IRVINE’S former MP David Lambie celebrated his 90th birthday last week.

He served as MP for the local area for 22 years, representing Central Ayrshire from 1970 and Cunninghame South following boundary changes in 1983 until his retirement in 1992.

David was born in Saltcoats, into a political family – both his parents Robert and Robina sat on Saltcoats Town Council and both became Provost of the town.

He attended Kyleshill Primary, Ardrossan Academy and graduated from Glasgow University.

After a spell at Geneva University he qualified as a teacher and taught Geography and Maths at Allan Glen’s and North Kelvinside in Glasgow.

His political activism began at the tender age of 16 when he joined the Labour Party, and shot through its ranks eventually becoming party chairman in 1965 to 1966.

While a teacher he was a prominent member of teachers’ union the Educational Institute of Scotland.

His path to the Westminster had a few false starts with unsuccessful bids for the North Ayrshire and Bute seat four times in 1955, 1959, 1964 and 1966.

However, each of his attempts helped to chip away at majorities and in 1970 he won the new seat of Central Ayrshire and is credited among his Labour contemporaries as turning the constituency into a safe Labour seat.

In Parliament he had a spell as chairman of the Scottish Select Committee on Scottish Affairs, following Donald Dewar, and also served on the Council of Europe.

After his retirement he became involved with Cunninghame Housing Association and was chairman for many years until he retired in 2013.

On his few days off he enjoyed watching Saltcoats Vics and to this day remains a staunch lifelong supporter.

David didn’t shy away from controversy. As a confirmed international Socialist and pacifist he led a rebellion of 50 MPs against the Falklands War in 1982 and faced the wrath of the tabloid press.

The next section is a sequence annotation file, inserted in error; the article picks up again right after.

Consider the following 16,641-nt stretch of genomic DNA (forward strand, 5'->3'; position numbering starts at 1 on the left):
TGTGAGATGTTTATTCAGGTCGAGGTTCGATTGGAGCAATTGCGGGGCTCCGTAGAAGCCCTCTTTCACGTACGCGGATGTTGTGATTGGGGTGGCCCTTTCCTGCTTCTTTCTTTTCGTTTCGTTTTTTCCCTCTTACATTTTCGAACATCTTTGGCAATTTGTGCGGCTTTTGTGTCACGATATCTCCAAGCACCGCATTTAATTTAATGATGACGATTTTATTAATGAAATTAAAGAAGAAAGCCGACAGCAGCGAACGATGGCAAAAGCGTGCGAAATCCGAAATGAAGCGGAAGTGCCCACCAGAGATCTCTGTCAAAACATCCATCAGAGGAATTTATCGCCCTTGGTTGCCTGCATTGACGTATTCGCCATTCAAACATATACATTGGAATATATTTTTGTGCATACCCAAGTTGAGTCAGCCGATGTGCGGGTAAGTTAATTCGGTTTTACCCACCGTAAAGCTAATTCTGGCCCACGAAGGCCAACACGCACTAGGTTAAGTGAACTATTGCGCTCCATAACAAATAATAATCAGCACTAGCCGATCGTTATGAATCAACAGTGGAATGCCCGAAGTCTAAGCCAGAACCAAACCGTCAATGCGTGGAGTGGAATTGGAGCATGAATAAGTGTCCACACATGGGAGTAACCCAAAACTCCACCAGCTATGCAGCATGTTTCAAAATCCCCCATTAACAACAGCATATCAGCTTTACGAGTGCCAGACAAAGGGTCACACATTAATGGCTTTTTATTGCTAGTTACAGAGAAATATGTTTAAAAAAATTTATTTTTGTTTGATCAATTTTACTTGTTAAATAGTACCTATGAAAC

Married to Netta, his wife of 63 years, he is also a big family man with four daughters and a son and an extended family of 12 grandchildren and seven great grandchildren,many of who gathered at his recent celebration at the Lauriston Hotel in Ardrossan.

Brian Donohoe, David’s successor in Central Ayrshire, paid tribute to his tenure as an MP. “He shaped my own career in that I determined early on to be a brilliant constituency member and David was absolutely exceptional in that respect.

“He served his constituency very well and brought a lot of industry to the area, some of it very quietly.

“He went through some rough times as well with closures, but some of the new industries came after a long haul and even though David had retired he did a lot of work which bore fruit and he has got to be complimented for that.

“The biggest achievement David was responsible for was to convince Caledonian Paper to come to the area.

“That was about the biggest single post-war investment in Scotland in the private sector and that was an enormous achievement and a legacy that remains to this day.

“Bringing up his family is also a great achievement and Netta has been a great support to him and been outstanding in standing by him in the difficult times as well as the good.”